After a meandering debate performance in which Rick Perry dared to show an ounce of humanity, media outlets have been quick to proclaim that he's lost his chances of gaining the GOP nomination. That narrative was backed up by the polls released over the past week, which have shown Perry dropping from his front-runner status.
For years, liberals have entertained the possibility that Mitt Romney is secretly a moderate whom they could actually agree with. After all, he was for abortion before he was against it, and Romneycare is no conservative achievement.
Jonathan Chait may have just unlockedMitt Romney's strategy:
Yes, conservatives have developed a series of policy stances — say, that subsidizing and regulating private health insurance is the greatest threat to freedom in American history. Rather than treat this as a principled view, Romney simply treats it as an atavistic expression of hostility toward Obama. He defends his Massachusetts plan by pointing out that it involves private insurance. That makes it exactly the same as Obama's plan, but Romney probably figures most conservative voters don't know that, and he's probably right...
According to a new survey from Quinnipiac University, in Florida Rick Perry’s Social Security message -- “it’s a Ponzi scheme” -- resonates with a whole lot of GOP voters. Among Republicans, the only voters allowed to participate in the state’s Republican primary, 52 percent say that a “Ponzi scheme” is a fair way to describe the retirement program.
Since entering the Republican presidential primary in August, Rick Perry has led the pack in South Carolina -- according to Public Policy Polling’s most recent survey of the state, Perry led the entire field by at least twenty points.
Shortly after that poll was released, I spent some time in South Carolina, and found that -- among the rank-and-fle at least -- opinions weren’t as cut and dry. Admiration for Perry was widespread, but there was plenty of ambivalence about his ability to lead when compared to more established candidates like Mitt Romney or Michele Bachmann.
Rick Perry is apparently amping up his attacks on the health reform Mitt Romney passed in Massachusetts, explaining that "the model for socialized medicine has been tried before … whether it was in western Europe or in Massachusetts." This is, of course, complete nonsense, as Trudy Lieberman of the Columbia Journalism Reviewtries to explain. It isn't like we haven't heard this before, but since Perry and Romney are running for president, maybe reporters could demand some clarification from the Texas governor.
Texas Governor Rick Perry is still the front-runner in the Republican presidential contest, but according to the latest Public Policy Polling survey, his standing has slipped in head-to-head matchups with President Obama.
I think Jamelle's post below perfectly captures the flavor of last night's GOP debate, in which what was generally a contest to see who could be more wingnutty was occasionally interrupted by a candidate put on the defensive because they had done or said something reasonable. I'm not surprised, given this, that one challenge Michele Bachmann made to Mitt Romney has gotten less attention.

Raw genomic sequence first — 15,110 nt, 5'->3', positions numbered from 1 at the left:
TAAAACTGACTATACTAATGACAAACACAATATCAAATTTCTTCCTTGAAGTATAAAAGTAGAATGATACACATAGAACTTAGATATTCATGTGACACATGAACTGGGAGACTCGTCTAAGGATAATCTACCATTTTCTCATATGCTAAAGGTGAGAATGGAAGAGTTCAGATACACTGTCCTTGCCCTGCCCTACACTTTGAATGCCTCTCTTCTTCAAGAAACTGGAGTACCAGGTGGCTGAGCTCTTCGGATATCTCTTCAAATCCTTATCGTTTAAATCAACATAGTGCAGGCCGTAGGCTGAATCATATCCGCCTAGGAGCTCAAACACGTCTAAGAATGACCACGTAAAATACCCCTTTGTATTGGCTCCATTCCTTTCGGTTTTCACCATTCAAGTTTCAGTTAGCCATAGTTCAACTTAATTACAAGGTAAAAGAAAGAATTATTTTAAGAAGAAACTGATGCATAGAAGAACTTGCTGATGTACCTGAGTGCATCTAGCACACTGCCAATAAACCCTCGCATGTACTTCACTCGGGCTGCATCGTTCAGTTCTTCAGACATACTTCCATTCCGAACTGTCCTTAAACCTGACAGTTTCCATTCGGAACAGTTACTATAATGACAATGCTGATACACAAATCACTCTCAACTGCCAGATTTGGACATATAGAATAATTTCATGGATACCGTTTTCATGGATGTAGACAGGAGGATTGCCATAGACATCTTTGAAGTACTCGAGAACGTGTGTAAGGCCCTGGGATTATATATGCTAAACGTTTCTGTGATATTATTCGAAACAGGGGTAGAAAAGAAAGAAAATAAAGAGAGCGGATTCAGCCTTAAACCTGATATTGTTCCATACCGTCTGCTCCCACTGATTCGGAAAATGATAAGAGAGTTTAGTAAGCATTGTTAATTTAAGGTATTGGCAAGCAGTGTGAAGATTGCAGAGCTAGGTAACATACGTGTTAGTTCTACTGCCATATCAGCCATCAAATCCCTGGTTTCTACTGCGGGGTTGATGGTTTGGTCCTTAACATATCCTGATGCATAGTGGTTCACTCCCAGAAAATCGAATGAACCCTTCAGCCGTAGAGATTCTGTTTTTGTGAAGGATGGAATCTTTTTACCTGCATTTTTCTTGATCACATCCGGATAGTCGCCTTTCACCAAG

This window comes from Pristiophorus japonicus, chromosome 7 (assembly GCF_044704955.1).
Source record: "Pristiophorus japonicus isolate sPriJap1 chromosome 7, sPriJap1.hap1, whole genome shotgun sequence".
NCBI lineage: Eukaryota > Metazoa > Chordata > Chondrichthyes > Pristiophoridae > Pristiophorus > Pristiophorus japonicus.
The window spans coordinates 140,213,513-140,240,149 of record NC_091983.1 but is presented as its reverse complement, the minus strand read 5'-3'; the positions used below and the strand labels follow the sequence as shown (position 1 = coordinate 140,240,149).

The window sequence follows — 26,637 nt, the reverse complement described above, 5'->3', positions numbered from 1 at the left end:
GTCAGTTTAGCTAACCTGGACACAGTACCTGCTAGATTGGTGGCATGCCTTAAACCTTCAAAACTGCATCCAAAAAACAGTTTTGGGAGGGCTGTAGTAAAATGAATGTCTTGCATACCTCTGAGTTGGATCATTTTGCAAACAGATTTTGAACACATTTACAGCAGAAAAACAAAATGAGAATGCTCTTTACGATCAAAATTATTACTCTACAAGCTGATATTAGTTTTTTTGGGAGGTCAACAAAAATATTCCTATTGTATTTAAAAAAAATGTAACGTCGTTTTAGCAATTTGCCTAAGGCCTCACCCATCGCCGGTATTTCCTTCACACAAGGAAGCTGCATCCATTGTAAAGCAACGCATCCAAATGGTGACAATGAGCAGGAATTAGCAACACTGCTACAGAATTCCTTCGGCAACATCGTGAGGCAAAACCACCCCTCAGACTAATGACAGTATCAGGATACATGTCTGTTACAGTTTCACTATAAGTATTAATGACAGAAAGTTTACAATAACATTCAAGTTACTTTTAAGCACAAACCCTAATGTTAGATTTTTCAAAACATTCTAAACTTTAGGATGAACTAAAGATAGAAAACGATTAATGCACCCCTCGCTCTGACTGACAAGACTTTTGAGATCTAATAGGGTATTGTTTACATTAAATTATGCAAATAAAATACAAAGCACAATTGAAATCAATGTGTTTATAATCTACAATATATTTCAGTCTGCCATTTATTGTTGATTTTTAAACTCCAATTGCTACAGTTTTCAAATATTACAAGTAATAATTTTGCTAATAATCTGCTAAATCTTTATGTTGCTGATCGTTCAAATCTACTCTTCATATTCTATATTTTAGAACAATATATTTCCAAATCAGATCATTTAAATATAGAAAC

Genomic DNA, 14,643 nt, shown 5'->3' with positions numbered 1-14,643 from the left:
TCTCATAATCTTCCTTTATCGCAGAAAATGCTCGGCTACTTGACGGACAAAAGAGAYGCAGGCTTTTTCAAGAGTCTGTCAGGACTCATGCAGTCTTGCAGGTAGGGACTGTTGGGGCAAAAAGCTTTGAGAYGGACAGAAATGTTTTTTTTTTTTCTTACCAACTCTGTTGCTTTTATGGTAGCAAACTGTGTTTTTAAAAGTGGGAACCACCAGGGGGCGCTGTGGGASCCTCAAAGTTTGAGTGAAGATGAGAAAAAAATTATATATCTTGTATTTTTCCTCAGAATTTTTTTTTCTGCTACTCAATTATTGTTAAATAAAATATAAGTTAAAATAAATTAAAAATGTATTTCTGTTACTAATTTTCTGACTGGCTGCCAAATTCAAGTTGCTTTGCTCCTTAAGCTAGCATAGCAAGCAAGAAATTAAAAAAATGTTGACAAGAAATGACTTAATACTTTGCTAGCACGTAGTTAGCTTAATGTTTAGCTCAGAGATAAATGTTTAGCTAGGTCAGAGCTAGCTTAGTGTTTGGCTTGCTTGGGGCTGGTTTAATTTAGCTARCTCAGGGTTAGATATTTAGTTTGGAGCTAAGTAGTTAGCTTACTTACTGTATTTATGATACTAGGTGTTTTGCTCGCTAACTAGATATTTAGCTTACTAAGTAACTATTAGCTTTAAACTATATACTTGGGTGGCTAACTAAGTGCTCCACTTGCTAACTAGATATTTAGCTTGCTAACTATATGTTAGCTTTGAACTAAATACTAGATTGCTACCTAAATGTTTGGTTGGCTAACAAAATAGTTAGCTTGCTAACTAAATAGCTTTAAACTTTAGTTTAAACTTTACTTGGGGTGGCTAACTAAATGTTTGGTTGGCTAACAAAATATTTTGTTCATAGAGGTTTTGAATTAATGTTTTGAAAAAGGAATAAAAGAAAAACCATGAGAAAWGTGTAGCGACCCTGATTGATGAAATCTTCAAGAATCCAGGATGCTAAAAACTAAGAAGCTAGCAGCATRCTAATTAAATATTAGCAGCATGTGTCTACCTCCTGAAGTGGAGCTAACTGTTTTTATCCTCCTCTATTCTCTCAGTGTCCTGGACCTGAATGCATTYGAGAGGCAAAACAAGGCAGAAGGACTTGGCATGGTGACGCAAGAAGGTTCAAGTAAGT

When it comes to Republican presidential debates, we’re reaching a point where the behavior of the audience overshadows the rhetoric of the candidates. At last week’s debate in California, for example, audience members cheered when Texas Governor Rick Perry defended his frequent use of the death penalty.
A decade ago, political scientists Lawrence Jacobs and Robert Shapiro wrote an excellent book called Politicians Don't Pander, in which they argued convincingly that the popular image of politicians slavishly following public opinion to determine where they should change their positions was bunk. That, however, was before Mitt Romney emerged on the scene. Yes, Mitt has a pandering problem, but if you're a Republican, it's really two problems.
(AP Images) GOP presidential candidates Mitt Romney and Rick Perry at the MSNBC GOP Presidential Candidates Debate
With the specter of Ronald Reagan -- or at least the looming presence of his old airplane -- as the backdrop, the Republican presidential candidates met in California last night for a debate cohosted by NBC News and Politico. It was the fourth of this campaign, but the first to include all the major candidates; Texas Governor Rick Perry, the current frontrunner in national polls, took to the stage for the first time, and whereas past debates had largely showed the degree to which the candidates agreed with each other, last night they began -- finally -- to attack each other on policy.
Before we get into this post about polling in the presidential race, please understand that I'm not saying that anything we're seeing today predicts what will happen next November. With that out of the way, let me point out something interesting.